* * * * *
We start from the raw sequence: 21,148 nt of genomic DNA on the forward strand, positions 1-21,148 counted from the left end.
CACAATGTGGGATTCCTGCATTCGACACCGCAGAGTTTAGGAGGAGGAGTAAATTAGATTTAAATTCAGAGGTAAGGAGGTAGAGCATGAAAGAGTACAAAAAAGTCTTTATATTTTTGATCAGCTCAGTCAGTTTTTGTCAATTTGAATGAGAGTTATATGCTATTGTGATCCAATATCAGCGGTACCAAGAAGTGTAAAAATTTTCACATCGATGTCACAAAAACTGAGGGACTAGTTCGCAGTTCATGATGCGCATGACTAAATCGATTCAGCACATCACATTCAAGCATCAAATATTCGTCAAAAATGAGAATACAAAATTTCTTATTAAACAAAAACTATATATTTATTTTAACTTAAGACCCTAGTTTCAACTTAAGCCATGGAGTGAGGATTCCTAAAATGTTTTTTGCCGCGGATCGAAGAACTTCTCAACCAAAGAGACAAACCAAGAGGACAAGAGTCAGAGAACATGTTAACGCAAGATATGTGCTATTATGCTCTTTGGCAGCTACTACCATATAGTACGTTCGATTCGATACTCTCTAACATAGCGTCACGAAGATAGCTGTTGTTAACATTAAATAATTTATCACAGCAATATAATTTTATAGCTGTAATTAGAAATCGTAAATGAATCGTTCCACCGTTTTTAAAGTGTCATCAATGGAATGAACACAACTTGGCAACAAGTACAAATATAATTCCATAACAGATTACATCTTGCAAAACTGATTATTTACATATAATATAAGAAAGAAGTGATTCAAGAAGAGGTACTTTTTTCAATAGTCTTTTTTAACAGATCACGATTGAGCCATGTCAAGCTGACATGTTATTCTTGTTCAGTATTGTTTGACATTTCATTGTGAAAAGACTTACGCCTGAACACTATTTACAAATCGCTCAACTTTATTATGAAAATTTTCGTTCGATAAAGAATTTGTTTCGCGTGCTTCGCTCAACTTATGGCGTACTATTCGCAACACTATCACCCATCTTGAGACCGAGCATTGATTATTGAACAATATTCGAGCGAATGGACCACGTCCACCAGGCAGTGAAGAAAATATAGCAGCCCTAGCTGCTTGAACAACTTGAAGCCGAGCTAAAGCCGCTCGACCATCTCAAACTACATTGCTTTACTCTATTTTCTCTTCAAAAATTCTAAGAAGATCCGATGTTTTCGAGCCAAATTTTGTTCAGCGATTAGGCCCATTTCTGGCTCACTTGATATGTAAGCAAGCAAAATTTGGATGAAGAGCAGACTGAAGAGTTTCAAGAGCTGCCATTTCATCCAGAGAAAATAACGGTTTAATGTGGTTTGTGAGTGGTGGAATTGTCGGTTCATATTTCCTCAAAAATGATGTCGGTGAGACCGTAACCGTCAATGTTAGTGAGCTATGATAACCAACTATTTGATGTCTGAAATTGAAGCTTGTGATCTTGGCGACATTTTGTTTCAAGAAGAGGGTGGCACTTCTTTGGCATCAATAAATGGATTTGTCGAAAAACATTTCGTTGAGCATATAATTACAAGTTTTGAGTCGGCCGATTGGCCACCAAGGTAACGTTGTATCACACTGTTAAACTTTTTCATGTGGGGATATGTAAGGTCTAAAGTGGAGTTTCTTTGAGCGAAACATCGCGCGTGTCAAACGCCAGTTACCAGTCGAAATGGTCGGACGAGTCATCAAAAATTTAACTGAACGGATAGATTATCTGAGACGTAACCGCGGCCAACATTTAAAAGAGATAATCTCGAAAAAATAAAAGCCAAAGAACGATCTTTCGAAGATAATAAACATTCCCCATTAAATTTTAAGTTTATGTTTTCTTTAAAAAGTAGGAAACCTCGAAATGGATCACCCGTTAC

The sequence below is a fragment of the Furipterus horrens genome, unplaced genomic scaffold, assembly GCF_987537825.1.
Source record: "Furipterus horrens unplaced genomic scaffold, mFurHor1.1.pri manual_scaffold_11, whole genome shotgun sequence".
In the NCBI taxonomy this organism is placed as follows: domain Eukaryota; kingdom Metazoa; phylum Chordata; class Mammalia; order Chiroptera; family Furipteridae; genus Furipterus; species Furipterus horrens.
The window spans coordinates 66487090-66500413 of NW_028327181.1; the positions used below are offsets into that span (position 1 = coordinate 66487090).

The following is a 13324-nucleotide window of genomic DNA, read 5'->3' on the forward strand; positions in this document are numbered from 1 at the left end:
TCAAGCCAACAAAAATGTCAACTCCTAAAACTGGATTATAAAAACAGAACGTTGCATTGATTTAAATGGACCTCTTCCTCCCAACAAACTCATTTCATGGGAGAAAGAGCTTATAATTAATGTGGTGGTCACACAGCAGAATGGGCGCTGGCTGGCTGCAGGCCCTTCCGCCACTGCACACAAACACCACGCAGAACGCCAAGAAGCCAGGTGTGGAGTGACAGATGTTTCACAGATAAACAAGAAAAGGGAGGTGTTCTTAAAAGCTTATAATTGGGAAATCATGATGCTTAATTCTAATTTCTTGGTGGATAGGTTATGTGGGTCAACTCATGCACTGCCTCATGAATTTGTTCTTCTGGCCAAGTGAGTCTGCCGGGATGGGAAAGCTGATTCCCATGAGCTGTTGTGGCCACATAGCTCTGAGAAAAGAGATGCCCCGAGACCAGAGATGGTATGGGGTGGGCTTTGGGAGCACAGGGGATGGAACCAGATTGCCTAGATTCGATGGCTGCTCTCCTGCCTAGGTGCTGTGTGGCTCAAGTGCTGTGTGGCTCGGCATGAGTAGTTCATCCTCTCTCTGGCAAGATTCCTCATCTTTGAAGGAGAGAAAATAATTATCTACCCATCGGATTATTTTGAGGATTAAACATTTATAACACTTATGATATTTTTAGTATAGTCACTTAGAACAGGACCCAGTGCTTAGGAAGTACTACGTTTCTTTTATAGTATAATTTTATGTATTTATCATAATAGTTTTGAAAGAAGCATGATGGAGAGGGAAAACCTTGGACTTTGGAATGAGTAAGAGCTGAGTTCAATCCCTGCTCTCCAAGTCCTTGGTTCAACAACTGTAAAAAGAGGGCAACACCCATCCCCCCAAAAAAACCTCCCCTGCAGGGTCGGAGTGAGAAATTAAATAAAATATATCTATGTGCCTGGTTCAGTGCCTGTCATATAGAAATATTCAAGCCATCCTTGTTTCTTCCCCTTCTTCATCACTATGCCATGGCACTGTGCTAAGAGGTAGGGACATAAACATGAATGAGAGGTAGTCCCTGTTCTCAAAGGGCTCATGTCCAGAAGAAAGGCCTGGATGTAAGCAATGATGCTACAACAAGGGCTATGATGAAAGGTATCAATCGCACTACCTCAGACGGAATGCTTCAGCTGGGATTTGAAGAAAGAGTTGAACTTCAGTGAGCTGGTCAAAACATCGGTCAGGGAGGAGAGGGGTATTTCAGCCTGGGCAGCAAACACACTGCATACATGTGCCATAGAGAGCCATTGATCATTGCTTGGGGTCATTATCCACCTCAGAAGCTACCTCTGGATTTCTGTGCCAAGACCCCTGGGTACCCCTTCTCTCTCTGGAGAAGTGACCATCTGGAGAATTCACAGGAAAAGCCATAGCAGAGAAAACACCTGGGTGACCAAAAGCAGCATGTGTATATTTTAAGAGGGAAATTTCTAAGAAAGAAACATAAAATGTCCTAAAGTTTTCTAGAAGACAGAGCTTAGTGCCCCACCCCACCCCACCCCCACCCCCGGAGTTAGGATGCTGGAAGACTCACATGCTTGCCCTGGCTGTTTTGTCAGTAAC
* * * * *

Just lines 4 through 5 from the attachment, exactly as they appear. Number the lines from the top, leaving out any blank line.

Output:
Source record: "Furipterus horrens unplaced genomic scaffold, mFurHor1.1.pri manual_scaffold_11, whole genome shotgun sequence".
In the NCBI taxonomy this organism is placed as follows: domain Eukaryota; kingdom Metazoa; phylum Chordata; class Mammalia; order Chiroptera; family Furipteridae; genus Furipterus; species Furipterus horrens.